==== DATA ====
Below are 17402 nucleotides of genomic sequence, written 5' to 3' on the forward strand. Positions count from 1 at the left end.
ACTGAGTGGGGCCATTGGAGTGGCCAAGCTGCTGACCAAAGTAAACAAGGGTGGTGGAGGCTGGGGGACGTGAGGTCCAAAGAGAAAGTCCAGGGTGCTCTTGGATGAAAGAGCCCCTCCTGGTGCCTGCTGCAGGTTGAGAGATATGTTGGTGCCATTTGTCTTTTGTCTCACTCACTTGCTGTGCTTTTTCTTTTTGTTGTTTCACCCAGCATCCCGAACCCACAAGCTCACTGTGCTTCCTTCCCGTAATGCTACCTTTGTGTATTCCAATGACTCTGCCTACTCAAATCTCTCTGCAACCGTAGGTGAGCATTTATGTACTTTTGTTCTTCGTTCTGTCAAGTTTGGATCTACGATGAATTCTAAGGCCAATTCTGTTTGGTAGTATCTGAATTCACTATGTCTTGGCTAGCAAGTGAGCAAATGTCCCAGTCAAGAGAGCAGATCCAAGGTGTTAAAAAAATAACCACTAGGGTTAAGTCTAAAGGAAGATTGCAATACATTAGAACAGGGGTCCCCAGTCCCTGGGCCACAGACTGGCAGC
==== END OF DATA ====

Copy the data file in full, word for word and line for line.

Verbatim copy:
Below are 17402 nucleotides of genomic sequence, written 5' to 3' on the forward strand. Positions count from 1 at the left end.
ACTGAGTGGGGCCATTGGAGTGGCCAAGCTGCTGACCAAAGTAAACAAGGGTGGTGGAGGCTGGGGGACGTGAGGTCCAAAGAGAAAGTCCAGGGTGCTCTTGGATGAAAGAGCCCCTCCTGGTGCCTGCTGCAGGTTGAGAGATATGTTGGTGCCATTTGTCTTTTGTCTCACTCACTTGCTGTGCTTTTTCTTTTTGTTGTTTCACCCAGCATCCCGAACCCACAAGCTCACTGTGCTTCCTTCCCGTAATGCTACCTTTGTGTATTCCAATGACTCTGCCTACTCAAATCTCTCTGCAACCGTAGGTGAGCATTTATGTACTTTTGTTCTTCGTTCTGTCAAGTTTGGATCTACGATGAATTCTAAGGCCAATTCTGTTTGGTAGTATCTGAATTCACTATGTCTTGGCTAGCAAGTGAGCAAATGTCCCAGTCAAGAGAGCAGATCCAAGGTGTTAAAAAAATAACCACTAGGGTTAAGTCTAAAGGAAGATTGCAATACATTAGAACAGGGGTCCCCAGTCCCTGGGCCACAGACTGGCAGC